The theme for the 10th Annual Morristown-Hamblen High School West Trojan Hall of Fame resonated around three words Friday afternoon: love one another.
West High School seniors and alumni welcomed in four new members to the Hall of Fame at the school auditorium.
“This is a wonderful class and a wonderful representation and truly an inspiration to the students gathered here today,” said R. Michael Fishman, membership chairman of the Trojan Army, the school’s alumni association.
The new members of the Class of 2018 Hall of Fame are: Bryan Edward Burns, posthumously, Dale Chrisman, Dwayne Matthews and Warren Gooch.
Each of those inducted were honored at the school Friday in front of the high school’s senior class with portraits of them as Hall of Fame inductees. Later, they were honored during the West High School-Jefferson County football game.
Bryan Burns was honored first.
Burns attended West High School from 1978 to 1981. He earned recognition on the football field as a free safety and named the Citizen Tribune’s Player of the Year. He was also an AP First Team All-State Player of the Year.
He attended Furman College, but before graduating, he died in an auto accident just miles away from home.
His father, Bill Burns, accepted his award on his behalf.
“If he were here, he would be so elated,” Bill Burns said.
Bill Burns said his son was an athlete and a scholar, but also a sharing person who loved people. He told the seniors that Bryan would have told them to cultivate all the friendships they have.
“Make that part of your life,” Bill Burns said. “Love your friends, love your classmates.”
Coach Dale Chrisman was honored next. Chrisman played football and wrestled at Carson-Newman University. He first started coaching and teaching at Morristown High School before heading to Notre Dame High School in Chattanooga. He then coached at Cocke County High School for four years until he got a call from West High School.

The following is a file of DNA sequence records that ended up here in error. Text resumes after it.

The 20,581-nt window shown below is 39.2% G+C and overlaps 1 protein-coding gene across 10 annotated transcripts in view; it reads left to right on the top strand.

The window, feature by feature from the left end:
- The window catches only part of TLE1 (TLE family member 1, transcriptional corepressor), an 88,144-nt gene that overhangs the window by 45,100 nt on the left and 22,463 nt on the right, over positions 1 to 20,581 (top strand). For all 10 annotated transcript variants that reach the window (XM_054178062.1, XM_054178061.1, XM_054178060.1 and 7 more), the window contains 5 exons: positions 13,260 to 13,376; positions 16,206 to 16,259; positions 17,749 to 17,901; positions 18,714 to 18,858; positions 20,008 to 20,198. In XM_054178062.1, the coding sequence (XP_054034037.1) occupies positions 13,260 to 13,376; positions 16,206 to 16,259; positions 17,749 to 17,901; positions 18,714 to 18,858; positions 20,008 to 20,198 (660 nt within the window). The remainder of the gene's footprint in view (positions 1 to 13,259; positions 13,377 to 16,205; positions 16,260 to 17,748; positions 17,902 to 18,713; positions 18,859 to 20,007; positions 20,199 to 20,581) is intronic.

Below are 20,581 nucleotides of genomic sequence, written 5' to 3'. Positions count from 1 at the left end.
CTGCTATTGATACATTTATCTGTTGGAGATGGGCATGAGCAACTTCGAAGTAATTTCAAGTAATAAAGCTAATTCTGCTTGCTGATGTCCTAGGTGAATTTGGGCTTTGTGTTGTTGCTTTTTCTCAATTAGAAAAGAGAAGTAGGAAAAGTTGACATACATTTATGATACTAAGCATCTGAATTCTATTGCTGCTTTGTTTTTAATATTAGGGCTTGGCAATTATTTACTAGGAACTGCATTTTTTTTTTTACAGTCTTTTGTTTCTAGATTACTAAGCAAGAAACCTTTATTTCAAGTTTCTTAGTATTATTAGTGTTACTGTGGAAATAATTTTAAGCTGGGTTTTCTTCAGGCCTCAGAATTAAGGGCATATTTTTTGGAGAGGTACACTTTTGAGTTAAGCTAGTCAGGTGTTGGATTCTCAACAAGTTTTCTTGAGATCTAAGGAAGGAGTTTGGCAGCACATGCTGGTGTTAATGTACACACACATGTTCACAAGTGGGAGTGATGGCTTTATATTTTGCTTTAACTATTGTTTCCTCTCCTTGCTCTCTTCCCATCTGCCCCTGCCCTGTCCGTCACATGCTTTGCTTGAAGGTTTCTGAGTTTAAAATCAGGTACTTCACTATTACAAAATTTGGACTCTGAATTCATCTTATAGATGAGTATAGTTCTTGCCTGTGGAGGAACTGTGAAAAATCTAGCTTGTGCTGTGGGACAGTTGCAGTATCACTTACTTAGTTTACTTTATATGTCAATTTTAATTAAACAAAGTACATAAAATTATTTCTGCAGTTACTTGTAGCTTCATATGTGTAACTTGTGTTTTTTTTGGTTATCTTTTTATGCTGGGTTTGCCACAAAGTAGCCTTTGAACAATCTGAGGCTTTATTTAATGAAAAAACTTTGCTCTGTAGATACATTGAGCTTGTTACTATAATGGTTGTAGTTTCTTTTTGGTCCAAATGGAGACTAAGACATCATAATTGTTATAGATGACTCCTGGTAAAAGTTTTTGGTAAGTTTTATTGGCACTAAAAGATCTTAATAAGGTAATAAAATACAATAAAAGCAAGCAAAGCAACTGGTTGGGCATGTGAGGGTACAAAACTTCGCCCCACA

He became head football coach at West High School and in his second year he took the team to the TSSAA state football playoffs for the first time in school history. He coached at West High School for 18 years.
Chrisman immediately seconded Bill Burns’ plea for love.
“If you’re going to be in the business I was in, you’ve got to love people,” he said.
Chrisman told stories about old players on his teams who let nothing stand in their way, and still succeeded. He told the seniors they “can do whatever they want to do.”
“Nobody ever idles,” he said. “You’re either going forward or going back.”
Warren Gooch was the third honored of the afternoon. Gooch a native of White Pine who graduated from West High School in 1970, lettered in three sports. He was senior class president and later graduated from the University of Tennessee and University of Tennessee Law School. In 2014, he was elected as mayor of Oak Ridge.
He said he could remember sitting in West High School 51 years ago when the school first opened.
Gooch said during that time there was a lot of hardship. Robert Kennedy and Martin Luther King Jr. had been assassinated, the Vietnam War was raging and there was a contentious election. He said fast forward to 2018 and it’s still hard with school shootings. But, he said 51 years ago Hamblen County strived for excellence by opening West High School and the school continues to strive for that excellence.
“The Trojan nation continues to dream, to strive to accomplish great things and to enhance the lives of our fellow men and women,” he said.
The final honoree of the day was Dwayne Matthews, who graduated in 1977. He lettered in football, basketball and track. He set a school record in track that lasted for years and later played football for two years at East Tennessee State University. He then transferred to Carson-Newman and played for the late coach Ken Sparks.
He has worked in the automotive industry for the last 35 years and lives in West Tennessee.
Matthew told the seniors about how there were tough times playing football, sometimes practicing two times a day in the intense August heat. But, he said it helped build character.
He said he felt like there was not anything unique about him. He just worked.
“I tried to be the best I could be, that’s all you can do,” he said.
He said he took a chance and moved away from Morristown to Detroit 35 years ago to try and follow a dream. He is now the president of a Fortune 500 company that employs more than 5,000 people.
He left one final word of advice for the senior class.
“When it comes a time you have to make a bet, bet on yourself,” he said.